Product marketing’s a complex role that requires a lot of different skills and knowledge to get right. It’s establishing itself as an integral part of businesses and if it's done poorly, this can lead to an increase in customer churn, lost sales, missed opportunities, and a decrease in profit.

To ensure that your product marketing efforts are successful, you should create a strong set of goals and objectives that you want to achieve. This is where OKRs and metrics come in handy.  

In this article, we’ll provide answers to fundamental questions, such as:

What are OKRs?

OKR stands for Objectives and Key Results. They’re an effective tool for both personal and professional development, used to measure product success, set specific project goals, and track progress towards those goals.

Why should you use them?

OKRs are incredibly important within the PMM community. There’s an entire principle dedicated to the importance of setting OKRs in the Product Marketing Manifesto. There are many reasons why you should be using OKRs within your product marketing strategy. For instance, they:

Bring clarity to your goals

Ideally, an organization should have an overarching objective that everyone within the business should be working towards. Then, individual teams should be setting their objectives in terms of achieving that overall goal.

So, establishing strong OKRs for both the organization and your team will give you a clearer vision as to what you’re aiming to achieve and simplify the product marketing process.

Inspire motivation within your team

Giving your team OKRs provides them with a sense of purpose and an actual goal to work towards. This’ll increase in-house collaboration and overall motivation to achieve success.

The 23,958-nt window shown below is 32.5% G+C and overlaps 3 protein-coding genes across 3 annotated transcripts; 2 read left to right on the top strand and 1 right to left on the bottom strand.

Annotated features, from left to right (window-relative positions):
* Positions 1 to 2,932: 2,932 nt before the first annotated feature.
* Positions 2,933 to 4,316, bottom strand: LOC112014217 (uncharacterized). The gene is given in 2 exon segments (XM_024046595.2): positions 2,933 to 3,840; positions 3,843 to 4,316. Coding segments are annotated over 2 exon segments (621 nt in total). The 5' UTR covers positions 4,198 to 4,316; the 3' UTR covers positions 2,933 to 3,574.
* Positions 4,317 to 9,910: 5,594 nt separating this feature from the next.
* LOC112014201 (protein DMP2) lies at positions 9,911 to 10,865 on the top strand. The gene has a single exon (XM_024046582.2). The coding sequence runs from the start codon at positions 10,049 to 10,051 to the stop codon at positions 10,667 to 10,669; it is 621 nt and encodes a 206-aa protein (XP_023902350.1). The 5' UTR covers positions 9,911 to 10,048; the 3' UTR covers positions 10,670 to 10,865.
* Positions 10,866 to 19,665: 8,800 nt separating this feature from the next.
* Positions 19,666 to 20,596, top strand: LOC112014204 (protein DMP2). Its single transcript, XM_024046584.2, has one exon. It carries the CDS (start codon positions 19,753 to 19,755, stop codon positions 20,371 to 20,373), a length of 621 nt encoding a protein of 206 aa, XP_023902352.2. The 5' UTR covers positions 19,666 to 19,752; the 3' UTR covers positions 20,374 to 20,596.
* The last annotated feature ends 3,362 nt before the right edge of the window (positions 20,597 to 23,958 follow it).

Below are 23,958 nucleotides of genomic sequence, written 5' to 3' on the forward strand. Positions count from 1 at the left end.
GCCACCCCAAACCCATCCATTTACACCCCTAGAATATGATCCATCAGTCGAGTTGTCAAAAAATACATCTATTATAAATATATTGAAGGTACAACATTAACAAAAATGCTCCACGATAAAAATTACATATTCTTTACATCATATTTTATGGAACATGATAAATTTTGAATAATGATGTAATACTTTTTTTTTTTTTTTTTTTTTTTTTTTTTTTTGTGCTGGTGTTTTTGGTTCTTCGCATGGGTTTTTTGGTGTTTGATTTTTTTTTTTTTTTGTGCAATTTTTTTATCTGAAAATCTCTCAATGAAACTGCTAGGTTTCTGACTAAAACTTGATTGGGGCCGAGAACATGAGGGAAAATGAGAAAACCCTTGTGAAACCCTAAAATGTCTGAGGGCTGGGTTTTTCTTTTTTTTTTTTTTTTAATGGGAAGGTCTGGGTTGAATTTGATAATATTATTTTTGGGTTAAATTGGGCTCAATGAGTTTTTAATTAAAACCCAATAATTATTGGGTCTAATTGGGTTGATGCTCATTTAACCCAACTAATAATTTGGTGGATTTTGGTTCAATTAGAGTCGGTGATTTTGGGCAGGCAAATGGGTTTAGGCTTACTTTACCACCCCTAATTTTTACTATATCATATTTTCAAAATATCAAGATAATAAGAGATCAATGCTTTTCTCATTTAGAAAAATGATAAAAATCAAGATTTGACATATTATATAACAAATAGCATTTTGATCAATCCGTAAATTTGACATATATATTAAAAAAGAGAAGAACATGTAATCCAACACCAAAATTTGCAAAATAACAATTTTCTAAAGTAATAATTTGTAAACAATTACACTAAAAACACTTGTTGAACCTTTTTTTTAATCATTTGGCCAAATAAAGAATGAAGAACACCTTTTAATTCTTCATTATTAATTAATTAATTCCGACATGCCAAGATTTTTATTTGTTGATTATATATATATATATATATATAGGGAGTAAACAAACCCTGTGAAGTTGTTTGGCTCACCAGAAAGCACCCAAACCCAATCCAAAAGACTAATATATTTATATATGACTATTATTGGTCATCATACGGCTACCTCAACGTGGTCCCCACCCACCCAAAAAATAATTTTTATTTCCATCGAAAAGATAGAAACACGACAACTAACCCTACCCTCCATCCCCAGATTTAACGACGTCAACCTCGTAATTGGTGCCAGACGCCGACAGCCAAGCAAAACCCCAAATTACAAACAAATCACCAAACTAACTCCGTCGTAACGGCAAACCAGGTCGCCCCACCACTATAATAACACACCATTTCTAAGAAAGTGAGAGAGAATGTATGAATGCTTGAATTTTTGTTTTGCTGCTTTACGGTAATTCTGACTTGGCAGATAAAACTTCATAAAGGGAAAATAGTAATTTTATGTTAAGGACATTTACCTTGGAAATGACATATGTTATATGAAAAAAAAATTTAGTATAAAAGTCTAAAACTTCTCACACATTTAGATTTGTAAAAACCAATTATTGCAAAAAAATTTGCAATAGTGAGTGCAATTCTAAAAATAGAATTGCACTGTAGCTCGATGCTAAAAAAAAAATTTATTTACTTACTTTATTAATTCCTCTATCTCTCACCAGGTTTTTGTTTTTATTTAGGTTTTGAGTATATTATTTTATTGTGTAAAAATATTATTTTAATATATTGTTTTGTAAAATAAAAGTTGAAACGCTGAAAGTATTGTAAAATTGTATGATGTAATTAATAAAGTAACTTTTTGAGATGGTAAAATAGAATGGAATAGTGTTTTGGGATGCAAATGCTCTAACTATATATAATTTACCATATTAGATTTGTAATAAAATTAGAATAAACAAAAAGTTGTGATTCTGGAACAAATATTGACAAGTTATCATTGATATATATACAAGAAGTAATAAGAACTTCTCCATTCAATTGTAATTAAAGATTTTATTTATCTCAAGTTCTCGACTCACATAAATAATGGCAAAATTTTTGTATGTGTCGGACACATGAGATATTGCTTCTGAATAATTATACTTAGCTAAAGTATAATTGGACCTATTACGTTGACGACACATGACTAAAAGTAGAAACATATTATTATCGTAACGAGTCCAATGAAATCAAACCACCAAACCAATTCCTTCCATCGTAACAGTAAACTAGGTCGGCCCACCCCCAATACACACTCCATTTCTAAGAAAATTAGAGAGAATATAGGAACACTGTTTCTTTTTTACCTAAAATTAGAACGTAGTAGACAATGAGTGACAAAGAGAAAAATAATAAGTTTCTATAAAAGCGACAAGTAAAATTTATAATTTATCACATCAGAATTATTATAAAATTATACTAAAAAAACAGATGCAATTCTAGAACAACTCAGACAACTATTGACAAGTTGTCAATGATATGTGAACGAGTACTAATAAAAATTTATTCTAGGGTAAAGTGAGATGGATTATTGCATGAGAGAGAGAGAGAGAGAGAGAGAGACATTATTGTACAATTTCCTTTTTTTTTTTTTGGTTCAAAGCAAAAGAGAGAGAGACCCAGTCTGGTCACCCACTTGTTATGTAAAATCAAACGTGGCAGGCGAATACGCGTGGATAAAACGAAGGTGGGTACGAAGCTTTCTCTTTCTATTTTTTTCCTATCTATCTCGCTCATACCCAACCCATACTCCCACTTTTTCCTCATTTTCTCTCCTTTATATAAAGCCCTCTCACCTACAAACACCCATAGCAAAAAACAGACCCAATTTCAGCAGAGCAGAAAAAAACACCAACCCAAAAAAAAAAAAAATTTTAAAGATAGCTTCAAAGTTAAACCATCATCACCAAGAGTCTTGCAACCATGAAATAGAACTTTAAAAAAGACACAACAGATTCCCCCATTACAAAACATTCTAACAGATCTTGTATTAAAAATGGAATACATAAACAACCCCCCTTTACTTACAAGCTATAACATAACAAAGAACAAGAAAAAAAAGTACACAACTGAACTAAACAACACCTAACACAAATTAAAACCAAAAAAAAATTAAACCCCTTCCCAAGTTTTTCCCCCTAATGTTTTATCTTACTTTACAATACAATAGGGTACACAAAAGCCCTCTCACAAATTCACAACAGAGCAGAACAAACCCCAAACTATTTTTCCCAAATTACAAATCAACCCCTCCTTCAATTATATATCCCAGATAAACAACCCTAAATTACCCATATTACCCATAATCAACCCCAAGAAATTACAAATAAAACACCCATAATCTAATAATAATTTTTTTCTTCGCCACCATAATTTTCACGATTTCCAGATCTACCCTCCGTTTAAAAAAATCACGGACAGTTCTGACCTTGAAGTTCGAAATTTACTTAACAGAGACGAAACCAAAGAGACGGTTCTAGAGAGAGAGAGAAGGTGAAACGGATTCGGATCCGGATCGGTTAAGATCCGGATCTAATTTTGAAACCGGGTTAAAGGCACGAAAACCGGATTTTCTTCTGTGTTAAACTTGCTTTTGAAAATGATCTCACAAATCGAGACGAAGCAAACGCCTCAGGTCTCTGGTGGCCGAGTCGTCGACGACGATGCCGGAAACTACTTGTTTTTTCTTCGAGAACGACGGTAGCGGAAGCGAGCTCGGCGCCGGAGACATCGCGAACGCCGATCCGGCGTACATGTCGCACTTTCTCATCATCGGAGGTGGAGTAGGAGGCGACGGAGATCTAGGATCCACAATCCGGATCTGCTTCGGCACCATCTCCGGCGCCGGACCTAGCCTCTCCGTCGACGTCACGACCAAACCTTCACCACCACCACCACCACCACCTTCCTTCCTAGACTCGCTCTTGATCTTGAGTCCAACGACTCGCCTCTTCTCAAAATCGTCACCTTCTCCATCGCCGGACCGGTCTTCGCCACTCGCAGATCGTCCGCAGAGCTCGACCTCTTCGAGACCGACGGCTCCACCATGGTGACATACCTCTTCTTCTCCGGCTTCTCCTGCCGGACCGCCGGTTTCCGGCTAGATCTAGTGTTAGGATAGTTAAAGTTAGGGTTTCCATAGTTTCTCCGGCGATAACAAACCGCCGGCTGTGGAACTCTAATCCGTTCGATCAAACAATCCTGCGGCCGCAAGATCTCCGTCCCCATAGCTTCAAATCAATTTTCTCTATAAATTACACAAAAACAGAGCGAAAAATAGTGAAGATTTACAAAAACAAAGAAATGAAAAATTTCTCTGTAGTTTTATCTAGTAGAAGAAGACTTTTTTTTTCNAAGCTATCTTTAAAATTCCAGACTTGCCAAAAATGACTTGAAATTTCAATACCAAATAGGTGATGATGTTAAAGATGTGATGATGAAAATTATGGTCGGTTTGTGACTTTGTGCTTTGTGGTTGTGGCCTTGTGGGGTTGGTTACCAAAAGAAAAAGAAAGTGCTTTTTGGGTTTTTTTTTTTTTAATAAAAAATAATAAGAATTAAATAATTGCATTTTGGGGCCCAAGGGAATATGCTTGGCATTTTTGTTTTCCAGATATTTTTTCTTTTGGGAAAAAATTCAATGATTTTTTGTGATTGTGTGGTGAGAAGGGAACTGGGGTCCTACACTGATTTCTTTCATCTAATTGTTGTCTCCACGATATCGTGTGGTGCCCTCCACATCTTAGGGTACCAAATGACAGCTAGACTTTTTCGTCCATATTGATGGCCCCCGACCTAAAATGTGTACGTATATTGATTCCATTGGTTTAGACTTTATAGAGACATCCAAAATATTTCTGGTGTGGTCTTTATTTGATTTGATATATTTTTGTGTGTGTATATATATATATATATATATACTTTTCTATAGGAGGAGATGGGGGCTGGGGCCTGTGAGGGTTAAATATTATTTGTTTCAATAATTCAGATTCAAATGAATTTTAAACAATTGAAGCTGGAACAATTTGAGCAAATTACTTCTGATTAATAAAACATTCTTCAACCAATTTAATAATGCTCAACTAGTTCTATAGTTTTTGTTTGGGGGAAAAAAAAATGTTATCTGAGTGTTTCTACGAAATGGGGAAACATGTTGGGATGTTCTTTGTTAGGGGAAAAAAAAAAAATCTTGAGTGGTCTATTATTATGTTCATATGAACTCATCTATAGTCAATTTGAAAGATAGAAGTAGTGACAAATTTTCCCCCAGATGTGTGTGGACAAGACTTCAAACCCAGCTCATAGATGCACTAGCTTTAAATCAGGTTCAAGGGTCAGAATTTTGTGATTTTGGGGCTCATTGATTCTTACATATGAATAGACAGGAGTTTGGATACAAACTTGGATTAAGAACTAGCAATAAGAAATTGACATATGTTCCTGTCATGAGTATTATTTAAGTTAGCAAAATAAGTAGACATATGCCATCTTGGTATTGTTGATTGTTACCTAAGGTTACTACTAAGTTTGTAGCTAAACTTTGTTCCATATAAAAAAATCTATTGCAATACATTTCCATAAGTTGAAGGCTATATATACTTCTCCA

Help align purpose and strategy with execution

OKRs help you establish a solid foundation for the product marketing process. With them, you can identify the purpose of your product, the strategies you’ll use to achieve success, and then how they’ll work together to simplify the actual execution of your project.

What are metrics?

Product marketing metrics are a quantifiable way of tracking product performance and a great way of identifying the right ways of measuring your success. There are five main metric categories that you should be using:

Leads: Used to measure how the organization is performing in the market, and are very helpful for sourcing opportunities for potential customers.

Revenue: Helps you to analyze your sales and product revenue, and how to increase them.

Conversion: Examines how effectively and how often your online audience converts into paying customers.

Engagement: Analyzes how often your customers are interacting with your product, and essentially how effective your brand campaigns are.

Traffic: Measures your website and how often customers are visiting, leaving, bouncing, etc. Links within your website help to see which areas of your site are performing better than others.

Why are metrics and analytics important?

Product marketing requires knowledge of technical details, design processes, marketing strategies, customer service, and much more; there are a variety of hard and soft skills deemed requisite to the profession, including the ability to decipher metrics and analytics.

A PMM has to juggle multiple tasks at once while keeping an eye on the future, whilst keeping their team motivated and productive throughout the entire project lifecycle. Without proper metrics and analytics, it can be hard to stay on track with your projects. But with them, you can:

  • Provide clarity on what you want to achieve,
  • Drive accountability by measuring which areas are most successful,
  • Identify what changes and goals you need to set for success,
  • Measure how well different product marketing strategies are working (e.g. messaging),
  • Correct existing projects,
  • Increase/secure budget for current and future projects, and
  • Improve quality and productivity of product, then increasing UX, customer satisfaction, and retention rates.

Essential product marketing OKRs and metrics